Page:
Join Us for a Kellogg Tradition

One last opportunity to hear your favorite faculty members speak

Nota Bene is a series of lectures throughout April and May that lead up to convocation. These lectures provide graduating Full-Time and Evening & Weekend MBA students with one last chance to hear from some of Kellogg's favorite professors.

Mitchell Petersen
April 14, 5:15-6:15 P.M. (VIRTUAL)


Mitchell Petersen
Glen Vasel Professor of Finance
Director of the Heizer Center for Private Equity and Venture Capital

The Theory of Finance: Is it a good guide for Life's Big Decisions?

In class, we spend a significant amount of time developing the theory of finance, focusing on questions where value can be expressed in monetary terms. How should firms raise capital? How the firms should invest their capital? Which project should firms take? But does the logic of finance that we teach in class have any relevance for the truly big investment decisions you must make in life? Professor Petersen will explore this question by examining several of the largest personal investment decisions you may make, skipping the math and statistics and instead focusing on the stories.

Victoria Medvec
May 11, 5:15-6:15 p.m. (VIRTUAL)


Victoria Medvec
Adeline Barry Davee Professor of Management & Organizations
Executive Director of the Center for Executive Women


COVID-19 has created unprecedented disruption and complication in the global economy this year. As you enter the next phase in your career, you will likely encounter a number of challenging situations, including limited resources at your company, a distracting environment, and general uncertainty in both internal and external interactions at your position.

In her talk, Professor Medvec will discuss the many factors complicating negotiations today, and how applying negotiation strategies to the unique, unprecedented situations you will encounter can help you succeed in the face of uncertainty. She will highlight how Kellogg graduates have a strong background that they can leverage to position themselves effectively during this time and negotiate to optimize outcomes for both their organizations and their own careers.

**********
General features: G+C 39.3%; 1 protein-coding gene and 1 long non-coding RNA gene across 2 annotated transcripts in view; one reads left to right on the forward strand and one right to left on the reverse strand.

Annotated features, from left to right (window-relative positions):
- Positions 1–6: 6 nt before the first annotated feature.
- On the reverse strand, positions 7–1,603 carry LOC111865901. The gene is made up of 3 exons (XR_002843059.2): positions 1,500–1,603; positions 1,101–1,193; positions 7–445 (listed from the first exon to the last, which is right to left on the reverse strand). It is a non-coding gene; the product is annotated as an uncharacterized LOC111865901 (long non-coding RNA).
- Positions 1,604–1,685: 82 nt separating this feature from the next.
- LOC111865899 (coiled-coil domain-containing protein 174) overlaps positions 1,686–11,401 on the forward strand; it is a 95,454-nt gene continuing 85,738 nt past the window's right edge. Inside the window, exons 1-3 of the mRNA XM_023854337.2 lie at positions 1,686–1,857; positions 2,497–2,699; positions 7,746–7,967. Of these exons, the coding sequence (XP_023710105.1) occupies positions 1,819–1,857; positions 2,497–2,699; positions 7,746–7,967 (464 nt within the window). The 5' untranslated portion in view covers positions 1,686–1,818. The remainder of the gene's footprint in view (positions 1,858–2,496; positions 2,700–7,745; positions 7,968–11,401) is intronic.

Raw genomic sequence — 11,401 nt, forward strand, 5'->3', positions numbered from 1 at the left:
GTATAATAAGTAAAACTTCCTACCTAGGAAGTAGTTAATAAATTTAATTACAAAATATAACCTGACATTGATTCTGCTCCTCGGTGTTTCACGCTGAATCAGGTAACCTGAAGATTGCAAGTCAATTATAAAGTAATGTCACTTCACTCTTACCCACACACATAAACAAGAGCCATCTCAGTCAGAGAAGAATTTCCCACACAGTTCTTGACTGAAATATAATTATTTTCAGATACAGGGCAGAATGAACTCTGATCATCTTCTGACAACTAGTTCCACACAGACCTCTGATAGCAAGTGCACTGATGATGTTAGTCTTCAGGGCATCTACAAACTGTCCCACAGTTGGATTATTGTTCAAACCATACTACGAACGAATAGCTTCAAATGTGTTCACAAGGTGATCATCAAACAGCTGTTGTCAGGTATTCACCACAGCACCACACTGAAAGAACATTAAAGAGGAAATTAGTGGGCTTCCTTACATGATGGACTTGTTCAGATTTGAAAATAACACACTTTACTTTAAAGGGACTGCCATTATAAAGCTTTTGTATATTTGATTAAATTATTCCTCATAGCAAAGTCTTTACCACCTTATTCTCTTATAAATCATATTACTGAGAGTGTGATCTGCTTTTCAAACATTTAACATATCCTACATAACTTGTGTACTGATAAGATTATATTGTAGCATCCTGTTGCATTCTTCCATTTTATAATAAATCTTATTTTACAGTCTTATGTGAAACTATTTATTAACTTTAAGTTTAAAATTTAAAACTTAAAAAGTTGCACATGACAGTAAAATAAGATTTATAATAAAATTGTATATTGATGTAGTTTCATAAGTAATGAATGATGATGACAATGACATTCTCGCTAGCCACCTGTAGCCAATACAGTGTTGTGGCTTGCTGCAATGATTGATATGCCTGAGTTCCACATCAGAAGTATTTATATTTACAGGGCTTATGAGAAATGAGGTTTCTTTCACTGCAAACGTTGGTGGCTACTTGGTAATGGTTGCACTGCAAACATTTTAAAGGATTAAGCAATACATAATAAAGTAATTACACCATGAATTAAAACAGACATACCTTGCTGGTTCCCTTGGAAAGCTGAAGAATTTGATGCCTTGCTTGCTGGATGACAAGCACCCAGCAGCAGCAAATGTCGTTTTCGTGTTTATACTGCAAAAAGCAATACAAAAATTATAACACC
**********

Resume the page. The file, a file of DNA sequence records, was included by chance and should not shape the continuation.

Carter Cast
May 21, 5:15-6:15 p.m. (VIRTUAL)


Carter Cast
Michael S. and Mary Sue Shannon Clinical Endowed Professor

NOTEs to Myself

This talk is about a handful of life management principles that Professor Cast landed on after going through a tough personal stretch. He asked himself, “How can I bring my best self to my family, to my friends, to my work, to my life?” and came up with a few answers that help him better navigate through his life.

Brooke Vuckovic
June 2, 5:15-6:15 p.m. (VIRTUAL)


Brooke Vuckovic
Clinical Professor of Leadership


As students leave Kellogg, Professor Vuckovic is frequently asked the following question: “What should I do to keep learning and developing as a leader?” One unexpected answer: Read. Read widely and well. In this talk, Prof Vuckovic will show you how literary fiction illuminates key issues you will face as a leader. She will explore these lessons in literature, in her own life, and end with a few ideas about developing this discipline. 

David Besanko
June 16, 5:15-6:15 p.m. (VIRTUAL)


David Besanko
IBM Professor of Regulation & Competitive Practices

Reflections on “Tragedy” in Business, Markets and Society

The conventional concept of tragedy is that it is an unexpectedly devastating event that upends and possibly changes our lives. But tragedy’s origins are actually in art—after all, tragedy is first and foremost a dramatic form, just as comedy, melodrama, or history are also dramatic forms.  And while the focus of dramatic tragedy is indeed human suffering, it is suffering of a particular kind: suffering that cannot be stopped despite our best efforts as humans to stop the events that lead to it. As British mathematician and philosopher Alfred North Whitehead put it in his book, Science and the Modern World, “The essence of dramatic tragedy is not unhappiness. It resides in the solemnity of the remorseless workings of things.”

Seen this way, we can find many interesting examples of dramatic tragedy—the remorseless workings of things—that unfold in business, markets, and society. And though a session on tragedy might not seem like a natural topic for Grad Week, the message of this Nota Bene talk is, I think, an uplifting one: with what you have learned in your years at Kellogg you are in a position not only to understand the kinds of tragedy that can arise in business, markets, and society, but to avoid and even overcome them. This is something to be savored and perhaps even celebrated.

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